All the issues in the above quotation are pertinent I was however particularly interested in the quotation from RUSSEL v DUKE OF NORFOLK where it speaks about the subject matter of the dispute. Coming to the instant matter the subject of the disciplinary case concerned a. serious question of the right and status of the Applicant. Hence a much more careful approach should have been adopted towards first resolving whether the case ought to proceed or not.

This immensely informative Zimbabwean case of SEKAI HOLLAND

continued to state in its judgment at page 5:

"At the very least there are three fundamental requirements of
natural justice to which a person directly affected by an impending inquiry is entitled: The first is the right to have notice of the charge or complaint. The second is the right to be heard - to be given the opportunity to adequately state a case to answer that charge. And the third mentioned expressingly in S. 18(a) is the right to impartial hearing " (My underlining)

Then that is why one would be concerned about the facility with which the

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There was another reason why she Committee should have been patient. It was this background of the overtures from Applicant's attorneys. Like any other attorneys they write in that uppish style that may perhaps be perceived as arrogance. But that was not the reason for the Committee to have been impatient and to have been too strict about the postponement. This use of language and jargon by lawyers is merely a question of style and habit. I would have (as I suspected the Committee also did) felt that the attitude of the Applicant was contemptuous. But I should nevertheless have been reluctant to proceed by default in the circumstances. I am saying despite the attitude of the Applicant which was apparently interpreted as unwilling and unco-operative.

The Committee should have appointed yet another convenient date, and a reasonable date despite the absence of the Applicant. And indeed the Applicant has spoken of a number of days for which he asked for a grace period.

If such postponement was granted there should not only have been justice being seen to be done but there would have been a grant of an opportunity to Applicant to adequately state a case in answer to those charge or complaints. The latter is one of the three fundamental requirements of natural justice. In the circumstances the Applicant speaks of a need to be given an opportunity to be heard. I allowed she application because I made a finding that the Applicant was denied such an opportunity.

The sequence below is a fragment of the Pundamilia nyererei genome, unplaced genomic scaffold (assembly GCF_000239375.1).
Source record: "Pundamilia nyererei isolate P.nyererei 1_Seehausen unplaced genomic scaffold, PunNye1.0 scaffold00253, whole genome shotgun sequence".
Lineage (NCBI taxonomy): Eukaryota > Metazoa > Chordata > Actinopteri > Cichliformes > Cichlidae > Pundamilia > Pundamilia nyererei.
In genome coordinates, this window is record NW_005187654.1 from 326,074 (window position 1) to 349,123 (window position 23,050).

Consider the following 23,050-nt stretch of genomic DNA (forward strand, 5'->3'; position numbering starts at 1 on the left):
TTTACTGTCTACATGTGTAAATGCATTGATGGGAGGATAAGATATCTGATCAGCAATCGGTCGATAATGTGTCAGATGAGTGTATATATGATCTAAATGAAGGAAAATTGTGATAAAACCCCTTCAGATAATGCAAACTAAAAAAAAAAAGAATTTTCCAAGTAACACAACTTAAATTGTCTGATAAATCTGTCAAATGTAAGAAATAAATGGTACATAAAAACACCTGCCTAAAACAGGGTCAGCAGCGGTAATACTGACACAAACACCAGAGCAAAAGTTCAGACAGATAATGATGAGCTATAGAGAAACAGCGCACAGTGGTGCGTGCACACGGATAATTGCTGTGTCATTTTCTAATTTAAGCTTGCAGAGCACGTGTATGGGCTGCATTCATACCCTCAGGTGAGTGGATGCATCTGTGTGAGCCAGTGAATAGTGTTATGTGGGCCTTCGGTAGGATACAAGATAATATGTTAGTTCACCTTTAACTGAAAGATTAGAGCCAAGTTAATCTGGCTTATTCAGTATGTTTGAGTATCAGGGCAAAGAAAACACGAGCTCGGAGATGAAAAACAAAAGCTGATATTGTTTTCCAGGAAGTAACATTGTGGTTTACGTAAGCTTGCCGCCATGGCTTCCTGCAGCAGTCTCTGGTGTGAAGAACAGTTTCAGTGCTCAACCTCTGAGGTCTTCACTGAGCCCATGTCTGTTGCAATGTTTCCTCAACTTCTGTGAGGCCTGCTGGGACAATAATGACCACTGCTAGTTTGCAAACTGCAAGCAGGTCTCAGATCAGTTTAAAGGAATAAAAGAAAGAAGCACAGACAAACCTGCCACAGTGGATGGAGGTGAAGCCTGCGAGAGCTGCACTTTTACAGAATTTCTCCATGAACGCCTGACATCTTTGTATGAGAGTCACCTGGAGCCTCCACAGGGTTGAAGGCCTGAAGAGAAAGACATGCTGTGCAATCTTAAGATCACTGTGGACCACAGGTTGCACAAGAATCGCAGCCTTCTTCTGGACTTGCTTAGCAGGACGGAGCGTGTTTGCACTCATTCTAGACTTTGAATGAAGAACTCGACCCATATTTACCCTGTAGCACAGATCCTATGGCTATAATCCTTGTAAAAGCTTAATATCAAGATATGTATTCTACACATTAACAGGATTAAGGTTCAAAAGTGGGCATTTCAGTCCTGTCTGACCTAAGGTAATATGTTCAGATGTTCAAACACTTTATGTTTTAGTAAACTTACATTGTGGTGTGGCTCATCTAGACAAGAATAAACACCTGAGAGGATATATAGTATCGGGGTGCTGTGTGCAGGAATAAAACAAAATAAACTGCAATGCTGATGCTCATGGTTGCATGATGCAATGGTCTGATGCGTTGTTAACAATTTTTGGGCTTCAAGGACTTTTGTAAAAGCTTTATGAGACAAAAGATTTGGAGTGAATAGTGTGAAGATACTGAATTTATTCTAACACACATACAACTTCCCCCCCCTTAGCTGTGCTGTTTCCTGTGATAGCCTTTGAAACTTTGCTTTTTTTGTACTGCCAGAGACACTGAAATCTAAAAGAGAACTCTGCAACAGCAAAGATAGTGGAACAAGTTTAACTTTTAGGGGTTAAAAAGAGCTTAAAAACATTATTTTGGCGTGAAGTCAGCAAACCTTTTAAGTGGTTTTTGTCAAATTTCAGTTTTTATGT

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I said that the case must be reinstated and a convenient date be appointed. I do not see that there would be any prejudice. I understand that the Applicant remains on a holding suspension until the case is tried. This means that in the meantime the Sixth Respondent remains as Acting Chief as his appointment has fairly been made against the back round pending trial of the Applicant. I considered it wasteful to investigate and discuss whether the appointment of the Sixth Respondent was irregular. There had to be such an appointment in the meantime.

As I have said my suspicion was that Applicant was led into this contempt. He was led into contempt not to attend because he should himself and in person have come before the Committee and sought postponement before the Committee. He has to pay the costs of the application on an attorney and client scale. His inability to attend the Committee says all about the kind of costs that I award because I say this was in the nature of contempt. He must consider himself lucky.

T. MONAPATHI
JUDGE